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Neurogenesis: A New Word for Your Brain Fitness

A recent article in Scientific American asked “What do New Neurons Do?” “New neurons? Most of us thought, and most still do, that the brain cells we’re born with are with are the ones we die with. I was taught this as a graduate student in the Sixties.

Not so.

Remarkably, science has shown that new neurons are created as a natural process –– a process called neurogenesis. Scientists then began asking a bigger question: “Can these new brain cells wire themselves into the circuits of our brain?” Again, the answer is “yes.”

R. Douglas Fields, the author of the Scientific American article, reviews research that shows how new neurons can come together and form networks that play a part in making new memories. Although most neurons in our brains do not divide, at least 1% of the neurons are new.

What, if anything, does this have to do with us? Well, we have known for a while about neuroplasticity, the fact that the brain is a wonderfully active, dynamic, flexible and constantly reorganizing system. Now we know that the brain is capable of creating new neurons.

How can you use Neurogenesis to maximize your brain fitness?

1) Seek out new, engaging and challenging things to do. For example, adults and seniors at Sparks of Genius do things like playing computers games to improve memory thinking and attention skills, learning a new language, re-learning an old language, traveling to new places, eating healthier, drawing, dancing, juggling, starting to meditate, increase their spirituality, and find new meaning in their work.

2) Make a conscious effort to do your best in what you choose to do. When to take on a challenging task that you enjoy, it’s not always easy. But when you make the effort, gradually improve, and persist to higher levels of accomplishment and enjoying, you are really exercising your brain and improving your brain fitness.

3) Realize there are many ways to be smart and that you have the ability and the responsibility to unlock your hidden potential. When you went to school two intelligences were probably emphasized – verbal and analytical. If you could read, understand and communicate what you read (mostly through writing), think logically and mathematically, you probably did OK is school.

But there are seven other intelligences (nine altogether):

  1. Spatial intelligence is the ability to think in pictures, images and three dimensions.
  2. Musical intelligence is the ability to think in sounds, rhythms and melodies.
  3. Kinesthetic intelligence is the ability to use your body in skillful ways.
  4. Interpersonal intelligence is your ability to understand other people, to have empathy, to give and to share.
  5. Intrapersonal intelligence is the ability to be conscious of yourself and continually improve and refine all your thoughts, words and actions.
  6. Naturalist intelligence is to understand and care about the natural world of plants, animals and the environment.
  7. Spiritual intelligence is the ability to seek truth, prayer, and care and do something about justice about the suffering of others.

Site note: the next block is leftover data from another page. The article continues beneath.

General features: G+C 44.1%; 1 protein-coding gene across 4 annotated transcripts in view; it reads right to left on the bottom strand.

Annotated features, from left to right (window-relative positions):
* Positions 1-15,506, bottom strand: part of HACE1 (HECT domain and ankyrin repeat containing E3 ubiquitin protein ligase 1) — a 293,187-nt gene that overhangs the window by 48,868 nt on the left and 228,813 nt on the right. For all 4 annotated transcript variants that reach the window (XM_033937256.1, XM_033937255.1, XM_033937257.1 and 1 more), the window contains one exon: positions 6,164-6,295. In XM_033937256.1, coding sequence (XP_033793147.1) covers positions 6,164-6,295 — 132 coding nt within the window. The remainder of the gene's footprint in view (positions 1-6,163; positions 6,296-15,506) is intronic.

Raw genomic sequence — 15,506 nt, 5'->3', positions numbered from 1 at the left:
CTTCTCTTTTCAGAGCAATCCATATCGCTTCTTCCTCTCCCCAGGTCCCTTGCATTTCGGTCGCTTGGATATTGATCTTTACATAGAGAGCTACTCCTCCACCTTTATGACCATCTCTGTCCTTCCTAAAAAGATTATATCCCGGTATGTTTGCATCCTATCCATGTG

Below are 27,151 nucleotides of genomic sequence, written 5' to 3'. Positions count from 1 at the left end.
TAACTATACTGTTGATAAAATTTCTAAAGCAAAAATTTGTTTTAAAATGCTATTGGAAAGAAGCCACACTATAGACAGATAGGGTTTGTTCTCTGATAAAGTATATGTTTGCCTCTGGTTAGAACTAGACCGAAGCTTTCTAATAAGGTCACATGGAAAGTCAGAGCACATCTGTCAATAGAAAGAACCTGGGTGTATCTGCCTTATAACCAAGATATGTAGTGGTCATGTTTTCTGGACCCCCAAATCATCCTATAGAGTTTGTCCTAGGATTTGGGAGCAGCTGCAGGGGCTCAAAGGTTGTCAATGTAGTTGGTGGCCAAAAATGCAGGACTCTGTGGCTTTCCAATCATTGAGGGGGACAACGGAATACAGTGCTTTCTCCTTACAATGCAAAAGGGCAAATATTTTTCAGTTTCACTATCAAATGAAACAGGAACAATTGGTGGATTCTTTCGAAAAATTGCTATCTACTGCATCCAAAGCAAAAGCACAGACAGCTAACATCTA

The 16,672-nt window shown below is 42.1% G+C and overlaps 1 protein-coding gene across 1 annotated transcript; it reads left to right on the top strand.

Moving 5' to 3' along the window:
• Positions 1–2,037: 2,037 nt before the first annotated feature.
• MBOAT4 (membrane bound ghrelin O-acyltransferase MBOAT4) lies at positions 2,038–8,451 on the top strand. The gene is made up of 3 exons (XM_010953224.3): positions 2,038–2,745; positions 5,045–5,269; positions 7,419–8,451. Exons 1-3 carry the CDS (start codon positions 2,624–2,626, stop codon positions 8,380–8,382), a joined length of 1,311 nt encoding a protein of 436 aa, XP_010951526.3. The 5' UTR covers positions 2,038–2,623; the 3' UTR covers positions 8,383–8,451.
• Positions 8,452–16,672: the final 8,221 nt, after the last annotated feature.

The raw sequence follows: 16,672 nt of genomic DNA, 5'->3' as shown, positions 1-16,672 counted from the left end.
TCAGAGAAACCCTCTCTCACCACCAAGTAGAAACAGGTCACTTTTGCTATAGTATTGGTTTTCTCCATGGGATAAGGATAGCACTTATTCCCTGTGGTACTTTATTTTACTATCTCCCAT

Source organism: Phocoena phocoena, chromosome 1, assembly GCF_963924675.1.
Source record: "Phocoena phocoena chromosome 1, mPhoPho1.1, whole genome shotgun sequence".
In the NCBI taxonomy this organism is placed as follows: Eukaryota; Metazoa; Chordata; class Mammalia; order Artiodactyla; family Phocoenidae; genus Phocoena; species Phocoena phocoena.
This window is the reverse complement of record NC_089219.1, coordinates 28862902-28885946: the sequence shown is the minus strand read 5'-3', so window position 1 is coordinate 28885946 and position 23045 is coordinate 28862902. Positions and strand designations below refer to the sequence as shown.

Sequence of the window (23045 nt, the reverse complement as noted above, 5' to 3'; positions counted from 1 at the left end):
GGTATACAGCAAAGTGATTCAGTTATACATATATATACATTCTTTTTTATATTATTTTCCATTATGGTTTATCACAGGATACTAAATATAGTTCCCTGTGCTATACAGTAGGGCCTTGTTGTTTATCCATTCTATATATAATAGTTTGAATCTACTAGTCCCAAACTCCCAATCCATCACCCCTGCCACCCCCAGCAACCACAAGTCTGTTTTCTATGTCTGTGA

Since there are so many ways to be smart, give yourself a whole brain work out and work our regularly. Here are a few ideas for starters: hum, sing, drum, juggle, dance, tell or write stories, doodle, take and edit photos, volunteer, play a new sport or game.

Activating your different intelligences stimulates different parts of your brain.

What does this have to do with your brain? Activating your different intelligences stimulates different parts of your brain. Try this little experiment: think of a word. Now say the word, write the word, sing the word, listen to the word, and write the word now with your other hand. Congratulations, you have just exercised many different parts of your brain!

Neuroplasticity and neurogenesis also apply to children, so make sure your children and grandchildren are given opportunities to experience many rich, new, complex learning environments.

Recently on this blog, Allen Dobkin noted that “Praising children for being smart, as opposed to working hard and being persistent, stunts their growth. Praising children for making an effort, trying hard and not giving up can improve their performance in school and in life.”

It’s the same with adults. Too many of us avoid things that are hard for us.

When you exercise your brain, it gets stronger–like a muscle.

A father recently asked his son what happens to his brain when he gets to think about or do something hard. “It gets bigger, like a muscle,” he responded.

Take advantage of your new word for today- neurogenesis. Do new something new, rich, complex, challenging and fun.
By the way, the Scientific American article noted that the latest news shows a burst of new neurons increases after physical exercise!”

“A sound mind in a sound body.” I’ve heard that one before.

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Comments»

1. livinghealthywithrichard - December 3, 2010

An exceptional article – a lot of good, clear info in a short space. Kudos!

2. Zahed Rashid (@zahedr) - October 9, 2011

Interesting


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